Verizon and Sprint took a cut of more than 30 percent of every charge, according to the FCC. To settle the accusations by the FCC, the Consumer Financial Protection Bureau and state governments, Verizon will pay $90 million, while Sprint will pay $68 million. The companies will no longer be allowed to offer the spammy subscription services, and they will be required to get their customers' permission before charging any third-party fees at all.
"For too long, consumers have been charged on their phone bills for things they did not buy,” FCC Chairman Tom Wheeler said in a statement. “We call these fraudulent charges ‘cramming,’ and with today’s agreements we are calling them history for Verizon and Sprint customers.”
Sprint and Verizon customers who may have been hit with cramming charges can request refunds that will take up the lion's share of the two companies' settlement funds. State governments will receive a total of $28 million, and $10 million will go to the U.S. Treasury.
"Sprint has always put its customers’ interests first, and, under its liberal … refund policy, returned tens of millions of dollars long before the government initiated its investigation of our industry," Sprint said in a statement.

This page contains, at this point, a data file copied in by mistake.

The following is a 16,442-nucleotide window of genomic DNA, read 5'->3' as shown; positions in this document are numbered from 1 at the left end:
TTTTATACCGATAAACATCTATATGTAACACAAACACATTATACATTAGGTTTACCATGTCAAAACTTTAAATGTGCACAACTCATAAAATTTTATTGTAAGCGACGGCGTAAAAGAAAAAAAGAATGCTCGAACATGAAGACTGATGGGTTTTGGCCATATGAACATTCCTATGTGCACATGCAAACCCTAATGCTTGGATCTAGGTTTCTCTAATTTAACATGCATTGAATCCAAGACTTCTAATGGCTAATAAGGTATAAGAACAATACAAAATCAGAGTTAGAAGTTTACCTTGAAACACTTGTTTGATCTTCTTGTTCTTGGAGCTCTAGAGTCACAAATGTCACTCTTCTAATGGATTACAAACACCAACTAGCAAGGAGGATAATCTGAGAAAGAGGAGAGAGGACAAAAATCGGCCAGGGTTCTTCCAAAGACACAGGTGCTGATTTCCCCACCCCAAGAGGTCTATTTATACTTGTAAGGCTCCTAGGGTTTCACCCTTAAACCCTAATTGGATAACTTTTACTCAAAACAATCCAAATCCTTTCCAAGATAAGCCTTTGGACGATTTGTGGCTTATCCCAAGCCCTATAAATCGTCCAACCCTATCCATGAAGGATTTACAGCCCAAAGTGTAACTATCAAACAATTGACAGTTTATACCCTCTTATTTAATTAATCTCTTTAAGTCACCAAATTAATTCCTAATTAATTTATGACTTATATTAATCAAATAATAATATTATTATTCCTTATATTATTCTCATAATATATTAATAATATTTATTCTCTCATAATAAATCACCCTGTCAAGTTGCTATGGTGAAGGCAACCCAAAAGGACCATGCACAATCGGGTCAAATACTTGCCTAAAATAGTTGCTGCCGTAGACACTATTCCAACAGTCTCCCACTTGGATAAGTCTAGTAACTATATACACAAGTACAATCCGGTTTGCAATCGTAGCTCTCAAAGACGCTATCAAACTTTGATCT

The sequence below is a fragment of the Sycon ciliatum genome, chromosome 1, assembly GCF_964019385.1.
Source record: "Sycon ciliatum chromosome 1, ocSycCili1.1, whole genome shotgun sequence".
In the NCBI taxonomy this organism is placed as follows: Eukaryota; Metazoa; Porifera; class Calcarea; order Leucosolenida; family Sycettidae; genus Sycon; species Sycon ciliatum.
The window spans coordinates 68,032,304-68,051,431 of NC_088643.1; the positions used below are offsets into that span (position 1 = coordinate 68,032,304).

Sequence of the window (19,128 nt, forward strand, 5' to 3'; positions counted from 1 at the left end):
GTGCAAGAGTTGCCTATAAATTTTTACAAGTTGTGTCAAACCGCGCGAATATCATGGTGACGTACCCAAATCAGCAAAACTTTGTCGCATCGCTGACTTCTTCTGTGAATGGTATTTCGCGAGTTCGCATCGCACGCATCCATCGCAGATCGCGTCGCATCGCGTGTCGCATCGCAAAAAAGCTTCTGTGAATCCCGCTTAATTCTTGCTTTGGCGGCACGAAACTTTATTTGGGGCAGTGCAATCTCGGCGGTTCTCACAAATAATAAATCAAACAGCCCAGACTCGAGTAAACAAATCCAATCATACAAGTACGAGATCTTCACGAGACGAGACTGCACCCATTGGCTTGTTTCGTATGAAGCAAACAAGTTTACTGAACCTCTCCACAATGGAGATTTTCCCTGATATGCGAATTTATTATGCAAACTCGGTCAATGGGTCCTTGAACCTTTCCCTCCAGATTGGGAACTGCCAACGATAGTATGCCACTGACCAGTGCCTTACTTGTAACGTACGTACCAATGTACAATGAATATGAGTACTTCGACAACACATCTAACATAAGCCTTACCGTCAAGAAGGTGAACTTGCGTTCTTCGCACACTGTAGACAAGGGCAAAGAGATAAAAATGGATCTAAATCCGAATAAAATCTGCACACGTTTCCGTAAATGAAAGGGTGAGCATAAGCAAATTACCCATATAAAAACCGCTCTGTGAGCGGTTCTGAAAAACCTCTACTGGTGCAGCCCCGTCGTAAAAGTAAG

Verizon said it had "rigorously protected" consumers from bogus charges by vetting the premium SMS firms and "terminat[ing] providers who did not comply with our industry-leading practices.
Cramming has been the subject of multiple federal probes. AT&T and T-Mobile have both been dinged by the government for engaging in the practice. Now, with the addition of Verizon and Sprint, all four national carriers have been given a slap on the wrist.
The settlement comes at an interesting time for Verizon, on the day that it announced it was seeking to acquire AOL for $4.4 billion.